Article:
There are two major challenges we face. One is cultural. At one end of that Spectrum — on the noncredit, extension, continuing ed side — if you have programming that’s evolved there and then you take a look at the [other] side — with credit-based undergraduate and graduate degree programs — you have a huge cultural difference between the people who provide and develop those kinds of programming.
One of our biggest issues is: how do we share effectively across [these spaces]? How does that module created in a credit course translate into a continuing ed course?
Creating a seamless kind of approach is the first step in that direction.
3. How does this inability impact an institution’s capacity to serve a wide variety of students?
It just means you have to sit down and take it from a very open and transparent approach. You can’t just assume it’s going to happen, you have to manage it, you have to help people recognize the value proposition of their part of the enterprise [and show that it] matches the value proposition of the other parts of the enterprise. Once you start showing the similarities and continuities that are created across those lines, then you get people able and willing to step up but it’s a very actively managed process. It doesn’t just happen on its own.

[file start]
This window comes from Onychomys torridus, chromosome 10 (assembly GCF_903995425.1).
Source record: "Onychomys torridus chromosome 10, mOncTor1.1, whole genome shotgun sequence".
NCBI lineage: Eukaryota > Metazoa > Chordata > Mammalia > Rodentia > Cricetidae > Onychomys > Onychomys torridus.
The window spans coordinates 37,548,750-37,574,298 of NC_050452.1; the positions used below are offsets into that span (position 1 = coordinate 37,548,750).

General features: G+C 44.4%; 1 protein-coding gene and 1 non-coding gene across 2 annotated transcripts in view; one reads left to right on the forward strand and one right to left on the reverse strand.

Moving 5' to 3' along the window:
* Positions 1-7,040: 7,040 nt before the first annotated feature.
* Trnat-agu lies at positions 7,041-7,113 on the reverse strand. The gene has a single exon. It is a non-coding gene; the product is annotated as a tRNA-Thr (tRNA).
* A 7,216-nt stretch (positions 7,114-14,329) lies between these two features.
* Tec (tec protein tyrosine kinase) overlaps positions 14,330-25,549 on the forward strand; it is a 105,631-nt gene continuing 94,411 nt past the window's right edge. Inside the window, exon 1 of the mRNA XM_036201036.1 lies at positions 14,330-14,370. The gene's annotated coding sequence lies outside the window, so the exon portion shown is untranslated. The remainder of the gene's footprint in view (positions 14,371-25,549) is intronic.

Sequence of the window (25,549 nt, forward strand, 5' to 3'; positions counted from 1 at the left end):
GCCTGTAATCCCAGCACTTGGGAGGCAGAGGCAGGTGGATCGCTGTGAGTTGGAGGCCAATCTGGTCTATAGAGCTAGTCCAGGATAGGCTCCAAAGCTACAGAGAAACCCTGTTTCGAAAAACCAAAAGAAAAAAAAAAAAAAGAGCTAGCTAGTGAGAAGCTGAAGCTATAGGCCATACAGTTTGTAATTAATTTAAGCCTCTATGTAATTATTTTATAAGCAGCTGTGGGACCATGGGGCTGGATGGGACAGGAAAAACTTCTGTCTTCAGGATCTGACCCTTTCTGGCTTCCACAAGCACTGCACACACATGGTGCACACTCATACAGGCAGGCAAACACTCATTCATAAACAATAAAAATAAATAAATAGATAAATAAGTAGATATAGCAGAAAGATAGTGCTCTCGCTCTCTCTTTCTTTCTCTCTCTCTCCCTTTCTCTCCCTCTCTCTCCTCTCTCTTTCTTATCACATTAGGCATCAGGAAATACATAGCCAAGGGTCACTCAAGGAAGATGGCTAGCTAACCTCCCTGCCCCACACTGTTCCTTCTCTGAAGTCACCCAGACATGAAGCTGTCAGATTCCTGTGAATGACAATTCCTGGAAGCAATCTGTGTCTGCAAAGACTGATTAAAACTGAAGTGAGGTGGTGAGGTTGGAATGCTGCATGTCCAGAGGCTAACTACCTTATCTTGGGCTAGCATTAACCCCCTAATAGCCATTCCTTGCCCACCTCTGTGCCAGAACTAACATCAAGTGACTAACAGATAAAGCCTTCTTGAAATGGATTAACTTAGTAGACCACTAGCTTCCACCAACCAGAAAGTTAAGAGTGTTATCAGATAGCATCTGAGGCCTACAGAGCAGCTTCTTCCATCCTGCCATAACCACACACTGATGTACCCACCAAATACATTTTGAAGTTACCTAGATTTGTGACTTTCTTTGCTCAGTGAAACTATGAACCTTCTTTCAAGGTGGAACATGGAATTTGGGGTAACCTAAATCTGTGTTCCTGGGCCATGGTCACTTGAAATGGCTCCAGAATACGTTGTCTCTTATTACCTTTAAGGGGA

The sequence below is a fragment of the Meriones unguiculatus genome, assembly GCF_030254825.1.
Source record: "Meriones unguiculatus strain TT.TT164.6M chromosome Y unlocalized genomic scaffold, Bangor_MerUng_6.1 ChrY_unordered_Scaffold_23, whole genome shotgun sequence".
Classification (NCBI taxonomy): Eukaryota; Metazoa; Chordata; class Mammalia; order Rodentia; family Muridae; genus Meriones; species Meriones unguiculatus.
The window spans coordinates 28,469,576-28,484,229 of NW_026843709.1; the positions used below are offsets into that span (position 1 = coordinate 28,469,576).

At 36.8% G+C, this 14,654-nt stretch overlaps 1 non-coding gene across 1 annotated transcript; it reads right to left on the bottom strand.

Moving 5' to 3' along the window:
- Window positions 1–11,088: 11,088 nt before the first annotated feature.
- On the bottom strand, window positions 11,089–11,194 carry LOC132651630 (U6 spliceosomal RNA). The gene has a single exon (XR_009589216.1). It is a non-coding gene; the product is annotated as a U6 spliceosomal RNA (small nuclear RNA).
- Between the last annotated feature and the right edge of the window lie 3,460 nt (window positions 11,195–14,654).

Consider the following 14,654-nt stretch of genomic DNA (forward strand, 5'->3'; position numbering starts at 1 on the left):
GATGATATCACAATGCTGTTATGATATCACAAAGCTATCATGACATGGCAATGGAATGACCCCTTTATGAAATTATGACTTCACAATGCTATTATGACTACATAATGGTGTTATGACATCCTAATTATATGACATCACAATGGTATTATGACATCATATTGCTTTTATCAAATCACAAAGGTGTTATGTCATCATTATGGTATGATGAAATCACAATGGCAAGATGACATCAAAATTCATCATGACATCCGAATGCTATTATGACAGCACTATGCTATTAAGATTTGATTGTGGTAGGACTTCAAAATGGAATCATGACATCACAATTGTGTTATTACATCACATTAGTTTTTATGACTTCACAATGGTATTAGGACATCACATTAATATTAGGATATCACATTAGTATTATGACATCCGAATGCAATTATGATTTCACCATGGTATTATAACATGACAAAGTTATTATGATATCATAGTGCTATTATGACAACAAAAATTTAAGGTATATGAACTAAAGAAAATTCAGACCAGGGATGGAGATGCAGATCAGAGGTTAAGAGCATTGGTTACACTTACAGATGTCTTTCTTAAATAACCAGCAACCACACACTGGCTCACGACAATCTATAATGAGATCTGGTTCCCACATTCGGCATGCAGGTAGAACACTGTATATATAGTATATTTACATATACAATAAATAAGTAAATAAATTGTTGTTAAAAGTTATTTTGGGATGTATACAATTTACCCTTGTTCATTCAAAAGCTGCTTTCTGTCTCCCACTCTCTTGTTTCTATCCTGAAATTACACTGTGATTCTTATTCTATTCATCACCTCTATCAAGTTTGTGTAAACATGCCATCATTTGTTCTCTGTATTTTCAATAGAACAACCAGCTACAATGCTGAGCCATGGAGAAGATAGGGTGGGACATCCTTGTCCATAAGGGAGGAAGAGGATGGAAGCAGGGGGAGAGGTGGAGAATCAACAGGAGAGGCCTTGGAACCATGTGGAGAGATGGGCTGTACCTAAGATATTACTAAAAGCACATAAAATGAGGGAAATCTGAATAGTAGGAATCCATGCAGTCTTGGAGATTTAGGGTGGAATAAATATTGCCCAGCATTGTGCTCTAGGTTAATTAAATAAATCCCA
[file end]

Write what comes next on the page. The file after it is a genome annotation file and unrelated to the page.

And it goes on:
4. How would improving the efficiency of the course and certificate program development process help to improve an institution’s capacity to expand its offerings?
Immediately there are two sides of it. One, there’s the technical side and part of this is common ways of viewing learning objectives, common platforms — or at least platforms similar enough so they can intersect with each other. Common technical approaches are a part of it.